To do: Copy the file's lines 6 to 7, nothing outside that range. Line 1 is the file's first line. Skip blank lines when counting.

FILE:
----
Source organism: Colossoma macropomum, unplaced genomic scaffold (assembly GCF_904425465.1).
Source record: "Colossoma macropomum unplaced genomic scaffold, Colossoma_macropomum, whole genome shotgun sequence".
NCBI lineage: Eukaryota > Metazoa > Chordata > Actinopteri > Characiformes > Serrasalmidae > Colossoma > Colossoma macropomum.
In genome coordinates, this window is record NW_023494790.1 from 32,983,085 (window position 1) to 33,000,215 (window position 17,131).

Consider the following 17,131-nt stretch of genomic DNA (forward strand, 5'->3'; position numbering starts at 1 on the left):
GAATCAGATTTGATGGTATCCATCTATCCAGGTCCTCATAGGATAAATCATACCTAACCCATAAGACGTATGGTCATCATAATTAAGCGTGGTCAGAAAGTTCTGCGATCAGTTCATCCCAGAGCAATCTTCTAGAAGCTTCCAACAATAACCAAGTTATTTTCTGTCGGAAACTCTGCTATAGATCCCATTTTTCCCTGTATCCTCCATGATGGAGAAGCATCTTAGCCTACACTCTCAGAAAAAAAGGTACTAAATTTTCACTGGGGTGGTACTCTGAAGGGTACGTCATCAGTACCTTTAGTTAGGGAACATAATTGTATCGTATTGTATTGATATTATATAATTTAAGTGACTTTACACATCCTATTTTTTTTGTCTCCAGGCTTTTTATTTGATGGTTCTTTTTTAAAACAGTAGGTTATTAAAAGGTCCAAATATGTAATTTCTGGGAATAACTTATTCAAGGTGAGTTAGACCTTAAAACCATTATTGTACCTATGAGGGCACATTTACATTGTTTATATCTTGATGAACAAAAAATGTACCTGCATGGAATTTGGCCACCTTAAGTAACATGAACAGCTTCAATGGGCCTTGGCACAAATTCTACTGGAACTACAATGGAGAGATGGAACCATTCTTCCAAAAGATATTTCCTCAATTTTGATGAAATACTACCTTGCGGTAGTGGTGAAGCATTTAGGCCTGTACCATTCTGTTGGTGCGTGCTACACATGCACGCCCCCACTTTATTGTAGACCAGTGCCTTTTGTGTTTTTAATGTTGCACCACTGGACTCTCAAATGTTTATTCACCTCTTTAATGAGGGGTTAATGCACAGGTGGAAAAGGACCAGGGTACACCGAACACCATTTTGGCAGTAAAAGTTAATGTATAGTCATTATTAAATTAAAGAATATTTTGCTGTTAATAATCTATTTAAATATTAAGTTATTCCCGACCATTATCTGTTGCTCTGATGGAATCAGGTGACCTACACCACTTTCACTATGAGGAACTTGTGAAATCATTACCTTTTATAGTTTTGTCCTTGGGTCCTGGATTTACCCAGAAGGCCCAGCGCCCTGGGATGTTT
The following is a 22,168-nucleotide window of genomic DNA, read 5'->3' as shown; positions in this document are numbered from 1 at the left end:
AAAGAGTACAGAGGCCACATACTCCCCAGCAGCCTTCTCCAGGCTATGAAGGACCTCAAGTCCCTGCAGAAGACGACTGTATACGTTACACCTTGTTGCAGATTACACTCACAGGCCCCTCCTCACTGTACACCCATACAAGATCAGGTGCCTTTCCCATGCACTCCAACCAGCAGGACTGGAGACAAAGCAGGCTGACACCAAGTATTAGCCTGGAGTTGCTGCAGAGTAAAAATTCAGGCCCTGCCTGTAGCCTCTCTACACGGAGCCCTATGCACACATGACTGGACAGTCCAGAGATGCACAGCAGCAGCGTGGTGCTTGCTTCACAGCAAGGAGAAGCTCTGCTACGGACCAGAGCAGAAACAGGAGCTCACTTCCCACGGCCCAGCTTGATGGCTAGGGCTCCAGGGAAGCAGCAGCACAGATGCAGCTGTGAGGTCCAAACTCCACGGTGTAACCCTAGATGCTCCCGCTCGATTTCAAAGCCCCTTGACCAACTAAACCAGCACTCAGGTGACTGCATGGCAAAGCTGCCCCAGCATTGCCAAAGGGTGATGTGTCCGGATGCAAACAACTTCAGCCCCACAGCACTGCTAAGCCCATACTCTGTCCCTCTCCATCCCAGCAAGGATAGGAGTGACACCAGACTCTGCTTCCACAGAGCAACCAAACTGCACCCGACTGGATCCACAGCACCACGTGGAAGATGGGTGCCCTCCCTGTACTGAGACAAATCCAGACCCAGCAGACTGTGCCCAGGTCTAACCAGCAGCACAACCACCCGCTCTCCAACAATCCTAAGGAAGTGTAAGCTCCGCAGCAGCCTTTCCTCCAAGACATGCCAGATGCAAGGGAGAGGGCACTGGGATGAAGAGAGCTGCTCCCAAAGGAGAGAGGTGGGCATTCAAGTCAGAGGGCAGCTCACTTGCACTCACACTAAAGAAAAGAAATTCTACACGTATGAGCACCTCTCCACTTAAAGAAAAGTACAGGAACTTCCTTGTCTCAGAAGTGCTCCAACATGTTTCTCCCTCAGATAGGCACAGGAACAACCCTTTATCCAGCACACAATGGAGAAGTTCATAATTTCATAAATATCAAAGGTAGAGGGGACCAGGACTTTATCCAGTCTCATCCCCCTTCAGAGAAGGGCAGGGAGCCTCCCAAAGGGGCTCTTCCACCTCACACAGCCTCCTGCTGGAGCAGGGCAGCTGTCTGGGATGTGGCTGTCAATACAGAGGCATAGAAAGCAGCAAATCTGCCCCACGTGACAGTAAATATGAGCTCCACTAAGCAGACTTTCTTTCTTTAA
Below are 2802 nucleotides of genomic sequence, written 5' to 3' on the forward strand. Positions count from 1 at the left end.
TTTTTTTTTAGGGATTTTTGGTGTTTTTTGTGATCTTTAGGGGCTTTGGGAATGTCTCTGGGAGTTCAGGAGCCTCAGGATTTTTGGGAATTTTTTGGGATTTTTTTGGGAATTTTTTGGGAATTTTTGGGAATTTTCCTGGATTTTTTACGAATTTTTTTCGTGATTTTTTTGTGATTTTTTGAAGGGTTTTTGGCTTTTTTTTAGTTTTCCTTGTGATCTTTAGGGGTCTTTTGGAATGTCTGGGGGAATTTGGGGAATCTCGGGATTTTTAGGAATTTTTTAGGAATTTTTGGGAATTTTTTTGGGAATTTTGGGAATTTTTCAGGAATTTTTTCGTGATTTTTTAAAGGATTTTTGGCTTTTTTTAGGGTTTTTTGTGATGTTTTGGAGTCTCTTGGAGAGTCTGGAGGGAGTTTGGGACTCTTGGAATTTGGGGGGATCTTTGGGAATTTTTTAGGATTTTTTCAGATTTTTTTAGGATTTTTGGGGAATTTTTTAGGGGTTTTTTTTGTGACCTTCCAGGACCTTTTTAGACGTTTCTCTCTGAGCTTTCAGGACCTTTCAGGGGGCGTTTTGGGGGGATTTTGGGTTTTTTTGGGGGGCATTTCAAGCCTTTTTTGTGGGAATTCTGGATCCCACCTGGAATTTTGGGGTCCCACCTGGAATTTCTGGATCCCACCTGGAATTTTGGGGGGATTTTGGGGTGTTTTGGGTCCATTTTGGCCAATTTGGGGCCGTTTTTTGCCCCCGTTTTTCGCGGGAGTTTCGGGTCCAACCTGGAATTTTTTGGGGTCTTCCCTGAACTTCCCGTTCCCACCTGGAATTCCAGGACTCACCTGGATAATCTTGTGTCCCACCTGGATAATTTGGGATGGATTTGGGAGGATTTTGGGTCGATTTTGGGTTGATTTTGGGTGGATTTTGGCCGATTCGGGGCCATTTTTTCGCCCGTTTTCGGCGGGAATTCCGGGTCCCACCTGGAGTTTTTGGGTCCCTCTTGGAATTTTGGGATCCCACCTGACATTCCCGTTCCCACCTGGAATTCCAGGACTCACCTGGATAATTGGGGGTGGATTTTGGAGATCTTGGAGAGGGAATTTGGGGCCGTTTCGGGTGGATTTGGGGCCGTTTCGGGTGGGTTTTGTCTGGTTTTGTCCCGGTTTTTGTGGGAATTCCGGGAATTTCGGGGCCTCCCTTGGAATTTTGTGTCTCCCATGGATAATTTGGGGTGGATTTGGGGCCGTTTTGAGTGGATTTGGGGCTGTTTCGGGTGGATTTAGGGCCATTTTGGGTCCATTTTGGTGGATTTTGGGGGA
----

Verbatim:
GAATCAGATTTGATGGTATCCATCTATCCAGGTCCTCATAGGATAAATCATACCTAACCCATAAGACGTATGGTCATCATAATTAAGCGTGGTCAGAAAGTTCTGCGATCAGTTCATCCCAGAGCAATCTTCTAGAAGCTTCCAACAATAACCAAGTTATTTTCTGTCGGAAACTCTGCTATAGATCCCATTTTTCCCTGTATCCTCCATGATGGAGAAGCATCTTAGCCTACACTCTCAGAAAAAAAGGTACTAAATTTTCACTGGGGTGGTACTCTGAAGGGTACGTCATCAGTACCTTTAGTTAGGGAACATAATTGTATCGTATTGTATTGATATTATATAATTTAAGTGACTTTACACATCCTATTTTTTTTGTCTCCAGGCTTTTTATTTGATGGTTCTTTTTTAAAACAGTAGGTTATTAAAAGGTCCAAATATGTAATTTCTGGGAATAACTTATTCAAGGTGAGTTAGACCTTAAAACCATTATTGTACCTATGAGGGCACATTTACATTGTTTATATCTTGATGAACAAAAAATGTACCTGCATGGAATTTGGCCACCTTAAGTAACATGAACAGCTTCAATGGGCCTTGGCACAAATTCTACTGGAACTACAATGGAGAGATGGAACCATTCTTCCAAAAGATATTTCCTCAATTTTGATGAAATACTACCTTGCGGTAGTGGTGAAGCATTTAGGCCTGTACCATTCTGTTGGTGCGTGCTACACATGCACGCCCCCACTTTATTGTAGACCAGTGCCTTTTGTGTTTTTAATGTTGCACCACTGGACTCTCAAATGTTTATTCACCTCTTTAATGAGGGGTTAATGCACAGGTGGAAAAGGACCAGGGTACACCGAACACCATTTTGGCAGTAAAAGTTAATGTATAGTCATTATTAAATTAAAGAATATTTTGCTGTTAATAATCTATTTAAATATTAAGTTATTCCCGACCATTATCTGTTGCTCTGATGGAATCAGGTGACCTACACCACTTTCACTATGAGGAACTTGTGAAATCATTACCTTTTATAGTTTTGTCCTTGGGTCCTGGATTTACCCAGAAGGCCCAGCGCCCTGGGATGTTT
The following is a 22,168-nucleotide window of genomic DNA, read 5'->3' as shown; positions in this document are numbered from 1 at the left end: